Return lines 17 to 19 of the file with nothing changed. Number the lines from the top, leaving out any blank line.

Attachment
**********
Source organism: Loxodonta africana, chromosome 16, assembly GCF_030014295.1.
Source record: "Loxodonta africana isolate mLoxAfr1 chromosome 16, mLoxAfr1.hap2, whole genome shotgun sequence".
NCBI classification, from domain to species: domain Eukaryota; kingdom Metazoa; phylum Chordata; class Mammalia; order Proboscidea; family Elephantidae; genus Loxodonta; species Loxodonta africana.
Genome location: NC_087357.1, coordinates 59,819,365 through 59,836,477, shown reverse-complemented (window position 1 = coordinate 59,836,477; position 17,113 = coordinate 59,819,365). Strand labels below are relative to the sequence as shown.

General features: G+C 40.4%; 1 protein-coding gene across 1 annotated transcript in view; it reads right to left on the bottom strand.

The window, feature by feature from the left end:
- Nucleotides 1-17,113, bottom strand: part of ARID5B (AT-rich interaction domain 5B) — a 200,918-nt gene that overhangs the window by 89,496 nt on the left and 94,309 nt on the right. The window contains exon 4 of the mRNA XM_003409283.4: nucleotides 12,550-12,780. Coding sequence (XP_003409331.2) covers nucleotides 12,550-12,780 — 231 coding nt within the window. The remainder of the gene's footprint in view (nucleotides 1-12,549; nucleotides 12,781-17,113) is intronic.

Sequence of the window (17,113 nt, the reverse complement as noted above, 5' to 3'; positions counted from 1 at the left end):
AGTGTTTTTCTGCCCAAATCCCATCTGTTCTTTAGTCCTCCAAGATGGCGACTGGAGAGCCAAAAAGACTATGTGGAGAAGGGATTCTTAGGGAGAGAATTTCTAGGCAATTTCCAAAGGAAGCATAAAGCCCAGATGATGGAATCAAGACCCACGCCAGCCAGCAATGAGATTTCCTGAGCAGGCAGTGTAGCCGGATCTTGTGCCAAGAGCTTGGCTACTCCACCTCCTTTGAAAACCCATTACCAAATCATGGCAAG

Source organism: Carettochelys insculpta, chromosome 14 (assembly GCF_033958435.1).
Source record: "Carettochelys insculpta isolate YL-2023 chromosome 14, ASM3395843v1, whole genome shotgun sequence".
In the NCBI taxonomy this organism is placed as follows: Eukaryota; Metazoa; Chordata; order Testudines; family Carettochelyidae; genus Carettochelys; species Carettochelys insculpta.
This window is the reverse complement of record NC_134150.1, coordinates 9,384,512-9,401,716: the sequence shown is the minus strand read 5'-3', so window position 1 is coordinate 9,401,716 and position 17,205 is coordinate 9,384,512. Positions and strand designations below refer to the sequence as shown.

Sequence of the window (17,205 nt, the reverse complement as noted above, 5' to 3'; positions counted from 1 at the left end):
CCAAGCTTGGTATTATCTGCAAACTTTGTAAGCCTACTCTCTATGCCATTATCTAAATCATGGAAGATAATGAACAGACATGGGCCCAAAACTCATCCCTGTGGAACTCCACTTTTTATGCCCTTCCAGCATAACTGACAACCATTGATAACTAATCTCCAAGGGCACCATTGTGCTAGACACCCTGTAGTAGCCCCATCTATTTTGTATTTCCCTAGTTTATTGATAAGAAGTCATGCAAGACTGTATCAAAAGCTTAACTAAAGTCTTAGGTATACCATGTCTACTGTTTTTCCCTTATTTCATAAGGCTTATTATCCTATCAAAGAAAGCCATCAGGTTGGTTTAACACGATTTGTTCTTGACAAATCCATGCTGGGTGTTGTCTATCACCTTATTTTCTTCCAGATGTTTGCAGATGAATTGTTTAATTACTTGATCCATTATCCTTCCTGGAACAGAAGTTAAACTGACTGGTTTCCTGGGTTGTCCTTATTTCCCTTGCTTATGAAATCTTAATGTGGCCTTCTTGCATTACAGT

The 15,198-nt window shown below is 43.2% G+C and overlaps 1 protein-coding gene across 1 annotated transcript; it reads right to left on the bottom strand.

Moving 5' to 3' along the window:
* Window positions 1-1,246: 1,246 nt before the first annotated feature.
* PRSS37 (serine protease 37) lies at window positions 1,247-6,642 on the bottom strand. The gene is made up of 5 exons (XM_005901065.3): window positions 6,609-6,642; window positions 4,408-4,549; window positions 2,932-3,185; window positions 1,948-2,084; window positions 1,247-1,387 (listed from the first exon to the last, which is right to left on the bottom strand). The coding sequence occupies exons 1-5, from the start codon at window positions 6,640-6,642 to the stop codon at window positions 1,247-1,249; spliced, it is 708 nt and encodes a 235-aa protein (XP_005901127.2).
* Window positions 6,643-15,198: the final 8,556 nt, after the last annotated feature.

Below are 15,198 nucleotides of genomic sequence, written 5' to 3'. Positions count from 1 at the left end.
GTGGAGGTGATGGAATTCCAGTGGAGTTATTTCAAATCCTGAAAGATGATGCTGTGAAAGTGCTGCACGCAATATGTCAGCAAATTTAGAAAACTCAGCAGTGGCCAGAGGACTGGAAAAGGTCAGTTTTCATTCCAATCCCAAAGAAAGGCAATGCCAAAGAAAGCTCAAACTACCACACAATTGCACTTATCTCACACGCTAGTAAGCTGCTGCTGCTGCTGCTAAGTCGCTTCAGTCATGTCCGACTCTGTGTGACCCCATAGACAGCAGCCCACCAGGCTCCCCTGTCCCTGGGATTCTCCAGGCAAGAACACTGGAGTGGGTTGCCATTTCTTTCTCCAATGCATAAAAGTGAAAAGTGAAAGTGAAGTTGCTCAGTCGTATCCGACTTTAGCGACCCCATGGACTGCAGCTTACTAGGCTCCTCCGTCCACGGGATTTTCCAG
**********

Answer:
Moving 5' to 3' along the window:
* Window positions 1-1,246: 1,246 nt before the first annotated feature.
* PRSS37 (serine protease 37) lies at window positions 1,247-6,642 on the bottom strand. The gene is made up of 5 exons (XM_005901065.3): window positions 6,609-6,642; window positions 4,408-4,549; window positions 2,932-3,185; window positions 1,948-2,084; window positions 1,247-1,387 (listed from the first exon to the last, which is right to left on the bottom strand). The coding sequence occupies exons 1-5, from the start codon at window positions 6,640-6,642 to the stop codon at window positions 1,247-1,249; spliced, it is 708 nt and encodes a 235-aa protein (XP_005901127.2).